1983 Stan Holmes 115 Visalia
    1983 Tim Teufel 100 Toledo
    1982 Greg Wells 107 Toledo
    1981 Kent Hrbek 111 Visalia
    1981 Tim Laudner 104 Orlando

    There are a few guys on that list that have a couple of World Series rings and tremendous careers. There are several players who never got a taste of the big leagues.

    Miguel Sano is currently at 94 RBI, so there is a chance that he will hit the century mark for a second straight year. Kennys Vargas currently has 86 RBI and would need a torrid stretch to get there, but it's possible. I'm sure people reading this will also be excited to hear that Scott Ullger drove in 108 runs for Visalia.

    Next season, Walker should join Hicks in the Ft. Myers lineup to start the season. However, I would anticipate that both will be up in New Britain by season's end, maybe even by the All Star break.
    This article was originally published in blog: The Century Club (100 RBI minor leaguers) started by Seth Stohs
    Comments 15 Comments
    1. scottsilvi's Avatar
      scottsilvi -
      Perhaps one thing that could be gleaned from this chart... that 7 year gap between Winfree & Sano coincides with some serious dearth of sluggers to man the middle of our lineup, which has really hurt our depth, ability to score runs, drive in runs, help our pitchers relax, etc etc. Yeah, lots of hits & misses from 81-2005. But at least guys were producing in a big way down in the minors. I would imagine a fairly strong correlation between the number of 100 RBI guys you have, the number MLB caliber players you have...even if the MLB players are the ones setting the table.
    1. Kwak's Avatar
      Kwak -
      Kevin West, 2004. I have never heard his name, ever. It seems he would have had a callup sometime--what happened to him?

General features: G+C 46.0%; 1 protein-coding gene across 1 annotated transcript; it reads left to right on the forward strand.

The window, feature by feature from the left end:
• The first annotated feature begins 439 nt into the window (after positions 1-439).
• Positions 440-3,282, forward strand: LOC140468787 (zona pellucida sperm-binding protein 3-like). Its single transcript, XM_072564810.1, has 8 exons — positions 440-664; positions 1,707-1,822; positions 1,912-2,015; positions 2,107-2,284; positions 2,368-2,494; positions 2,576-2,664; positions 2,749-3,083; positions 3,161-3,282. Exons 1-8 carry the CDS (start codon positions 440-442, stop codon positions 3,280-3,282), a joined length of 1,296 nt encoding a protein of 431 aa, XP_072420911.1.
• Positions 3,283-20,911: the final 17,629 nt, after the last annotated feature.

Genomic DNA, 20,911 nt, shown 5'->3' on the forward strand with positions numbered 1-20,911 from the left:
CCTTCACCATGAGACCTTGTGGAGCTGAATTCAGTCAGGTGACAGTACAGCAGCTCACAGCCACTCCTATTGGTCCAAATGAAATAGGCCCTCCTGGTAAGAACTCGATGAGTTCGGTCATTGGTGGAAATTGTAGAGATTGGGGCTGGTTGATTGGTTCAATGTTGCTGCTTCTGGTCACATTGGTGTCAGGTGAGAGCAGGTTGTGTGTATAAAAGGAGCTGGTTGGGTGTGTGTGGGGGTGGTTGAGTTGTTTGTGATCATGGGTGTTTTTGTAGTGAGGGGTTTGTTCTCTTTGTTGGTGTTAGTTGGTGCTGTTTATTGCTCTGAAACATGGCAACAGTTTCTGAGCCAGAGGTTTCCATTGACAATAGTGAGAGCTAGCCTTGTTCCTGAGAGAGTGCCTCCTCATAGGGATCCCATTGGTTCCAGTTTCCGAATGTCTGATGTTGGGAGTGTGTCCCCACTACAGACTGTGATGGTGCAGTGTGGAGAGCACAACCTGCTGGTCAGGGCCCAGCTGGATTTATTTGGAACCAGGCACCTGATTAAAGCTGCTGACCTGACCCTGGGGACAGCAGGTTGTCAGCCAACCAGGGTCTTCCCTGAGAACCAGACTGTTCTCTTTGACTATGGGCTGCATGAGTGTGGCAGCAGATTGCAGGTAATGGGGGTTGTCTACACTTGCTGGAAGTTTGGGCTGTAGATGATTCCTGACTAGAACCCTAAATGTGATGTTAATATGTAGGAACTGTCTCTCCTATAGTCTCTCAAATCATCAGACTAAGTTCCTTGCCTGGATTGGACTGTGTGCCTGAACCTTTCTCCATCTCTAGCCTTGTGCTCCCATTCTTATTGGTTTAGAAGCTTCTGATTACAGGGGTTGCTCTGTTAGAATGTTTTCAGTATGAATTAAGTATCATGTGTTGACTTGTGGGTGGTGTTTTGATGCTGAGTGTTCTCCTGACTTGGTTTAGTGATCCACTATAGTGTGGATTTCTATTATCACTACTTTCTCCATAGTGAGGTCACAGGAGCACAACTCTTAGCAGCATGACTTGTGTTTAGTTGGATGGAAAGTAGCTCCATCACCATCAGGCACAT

1. Thrylos's Avatar
      Thrylos -
      Interesting stuff, but I think that this chart is a proof that RBIs do not matter

      From all of those players listed who hit 100+ RBI only 2 (Hrbek and Ortiz) were All Stars. Another handful (Koskie, Kubel, Walker) were MLB regulars for more than 5 years, few more were role players (Larkin, Laudner, Teufel, Sorrento, Davidson) and the majority even never made the majors or did for a cup of coffee.

      Just this list is proof that 100+ RBI says zip for a players' future. Slugging percentage, wRC+ and OPS+ (outside the PCL) on the other hand...
    1. jsimssd72's Avatar
      jsimssd72 -
      I have a RC of Kevin West not sure what happened but saw him play against my hometown Northern indy league Sioux Falls Canaries (pheasants at that time) about 3-4 years ago. He was playing for Winnipeg I believe.
    1. Forever34's Avatar
      Forever34 -
      I'm not a big sabermetrics guy but there should be a stat that measures productivity in RBI type situations. Obviously there is BA with RiSP, but is there something more comprehensive?
    1. SD Buhr's Avatar